The HP Pavilion dv7-6002sa is a hulking brute of a laptop; weighing in at 3.5kg it has a 17.3in screen and isn’t something that you’d want to carry around much, except  from room to room. It has a full-sized keyboard with a numeric keypad and is remarkably comfortable to use, even for long periods of time.

That is as long as you don’t place the HP Pavilion dv7-6002sa directly on your lap. Not only will the sheer weight of it make your legs ache, but it runs very hot, particularly on the left-hand side. Design-wise, it has a sturdy construction and looks pretty smart.

The screen is the major talking point though. It is 17.3in on the diagonal, has a glossy finish and offers bright, vibrant colours.

We’re mystified, though, as to why the HP Pavilion dv7-6002sa's screen has a native resolution of 1600 x 900 – short of what’s required to display full 1080p HD without scaling. Almost to add insult to injury the HP Pavilion dv7-6002sa includes a Blu-ray drive, so while you can play HD on the HP, there will be some downsizing to fit.

When it comes to audio, the HP Pavilion dv7-6002sa is in a league of its own. With an integrated subwoofer and several other speakers dotted around the chassis the sound quality is better than just about any other laptop we’ve used.

In terms of raw performance, the HP Pavilion dv7-6002sa didn’t match up to the competition, posting the slowest WorldBench 6 score of just 101. For gameplay, it averaged 38fps in FEAR at Maximum detail.

Battery life was a mediocre 224 mins in MobileMark 2007 Productivity.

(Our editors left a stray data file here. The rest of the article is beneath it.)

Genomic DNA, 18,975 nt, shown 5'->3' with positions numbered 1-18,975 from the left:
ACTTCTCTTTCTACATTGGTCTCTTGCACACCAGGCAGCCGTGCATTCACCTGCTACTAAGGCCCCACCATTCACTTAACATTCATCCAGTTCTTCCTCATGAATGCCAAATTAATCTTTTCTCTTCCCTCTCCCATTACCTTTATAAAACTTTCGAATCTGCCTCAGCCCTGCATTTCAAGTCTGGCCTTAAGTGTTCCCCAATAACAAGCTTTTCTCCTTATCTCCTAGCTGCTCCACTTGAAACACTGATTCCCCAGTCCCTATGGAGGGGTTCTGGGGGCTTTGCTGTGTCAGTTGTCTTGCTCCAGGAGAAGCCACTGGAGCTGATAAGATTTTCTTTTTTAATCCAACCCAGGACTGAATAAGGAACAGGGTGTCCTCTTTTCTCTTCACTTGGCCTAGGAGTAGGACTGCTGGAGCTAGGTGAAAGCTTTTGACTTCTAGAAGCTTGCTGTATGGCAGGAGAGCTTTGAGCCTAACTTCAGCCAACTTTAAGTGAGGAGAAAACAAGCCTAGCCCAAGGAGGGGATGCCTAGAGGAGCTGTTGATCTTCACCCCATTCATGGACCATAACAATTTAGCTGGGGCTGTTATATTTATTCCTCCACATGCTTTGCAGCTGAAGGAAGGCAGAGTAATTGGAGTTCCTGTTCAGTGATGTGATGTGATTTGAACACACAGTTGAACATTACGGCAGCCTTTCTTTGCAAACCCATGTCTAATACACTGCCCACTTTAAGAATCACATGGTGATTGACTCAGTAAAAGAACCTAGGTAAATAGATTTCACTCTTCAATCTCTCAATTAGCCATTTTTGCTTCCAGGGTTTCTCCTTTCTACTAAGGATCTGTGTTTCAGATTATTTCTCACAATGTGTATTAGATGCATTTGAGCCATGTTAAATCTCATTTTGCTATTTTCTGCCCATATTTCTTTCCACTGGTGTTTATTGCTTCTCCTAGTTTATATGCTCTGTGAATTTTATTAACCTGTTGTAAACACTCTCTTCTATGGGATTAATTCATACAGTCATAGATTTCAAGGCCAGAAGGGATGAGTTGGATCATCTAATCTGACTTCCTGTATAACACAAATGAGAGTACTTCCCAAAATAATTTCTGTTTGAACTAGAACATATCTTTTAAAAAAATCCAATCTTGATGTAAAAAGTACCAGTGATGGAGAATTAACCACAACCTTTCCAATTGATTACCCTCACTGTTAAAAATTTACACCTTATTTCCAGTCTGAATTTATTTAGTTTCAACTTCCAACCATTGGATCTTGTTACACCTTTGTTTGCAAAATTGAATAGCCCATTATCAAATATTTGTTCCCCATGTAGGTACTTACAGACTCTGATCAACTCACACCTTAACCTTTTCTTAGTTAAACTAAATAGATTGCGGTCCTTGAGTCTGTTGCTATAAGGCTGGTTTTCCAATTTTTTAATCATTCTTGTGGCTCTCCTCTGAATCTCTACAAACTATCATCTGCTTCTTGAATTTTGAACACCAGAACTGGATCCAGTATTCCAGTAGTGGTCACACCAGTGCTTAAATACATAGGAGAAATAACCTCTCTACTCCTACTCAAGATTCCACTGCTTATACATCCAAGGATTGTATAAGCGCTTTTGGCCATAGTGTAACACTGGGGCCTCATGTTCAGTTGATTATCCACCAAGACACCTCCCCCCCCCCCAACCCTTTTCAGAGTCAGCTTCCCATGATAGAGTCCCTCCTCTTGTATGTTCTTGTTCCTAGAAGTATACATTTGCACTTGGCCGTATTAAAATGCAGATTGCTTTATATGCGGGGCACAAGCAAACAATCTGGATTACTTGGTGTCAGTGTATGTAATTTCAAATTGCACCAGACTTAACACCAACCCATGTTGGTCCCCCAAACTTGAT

It shuns Intel’s chips in favour of the cheaper AMD Phenom II N600 dual-core processor running at 3GHz – and suffers because of it.

There’s a generous 6GB of RAM and an equally generous 750GB hard drive, along with the ubiquitous 64-bit edition of Windows 7 Home Premium.

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HP Pavilion dv7-6002sa: Specs

  • 3GHz AMD Phenom II N600 dual-core
  • 17.3in glossy LED backlit
  • 1600 x 900
  • Windows 7 Home Premium 64-bit
  • 6GB DDR3-1333MHz RAM
  • 750GB HDD 5400rpm
  • AMD Mobility Radeon HD 4250 256MB
  • VGA, HDMI
  • subwoofer, headphone jack, mic input
  • 4 x USB 2.0
  • DVD-RW
  • 802.11b/g/n, Bluetooth 2.1
  • gigabit ethernet
  • SD/MS Pro card slot
  • fingerprint reader, webcam
  • 54Wh, lithium-ion removable battery
  • 224 minutes MobileMark 2007
  • 101 points WorldBench 6
  • 38fps FEAR
  • 415 x 274 x 37mm
  • 3067g
  • 3GHz AMD Phenom II N600 dual-core
  • 17.3in glossy LED backlit
  • 1600 x 900
  • Windows 7 Home Premium 64-bit
  • 6GB DDR3-1333MHz RAM
  • 750GB HDD 5400rpm
  • AMD Mobility Radeon HD 4250 256MB
  • VGA, HDMI
  • subwoofer, headphone jack, mic input
  • 4 x USB 2.0
  • DVD-RW
  • 802.11b/g/n, Bluetooth 2.1
  • gigabit ethernet
  • SD/MS Pro card slot
  • fingerprint reader, webcam
  • 54Wh, lithium-ion removable battery
  • 224 minutes MobileMark 2007
  • 101 points WorldBench 6
  • 38fps FEAR
  • 415 x 274 x 37mm
  • 3067g

OUR VERDICT

We just can’t understand why HP opted against a full HD display on a 17in model with Blu-ray drive. It’s a shame because the sound quality is so good that a 1920 x 1080 screen would make it a near-perfect entertainment-focused laptop. It’s also slow in comparison to rivals sporting Intel’s Core i5 and i7 Sandy Bridge processors – but it’s harder to argue with the price. As long as you’re looking for a laptop to replace a desktop PC, and not to carry around with you, the HP is relatively good value for money.

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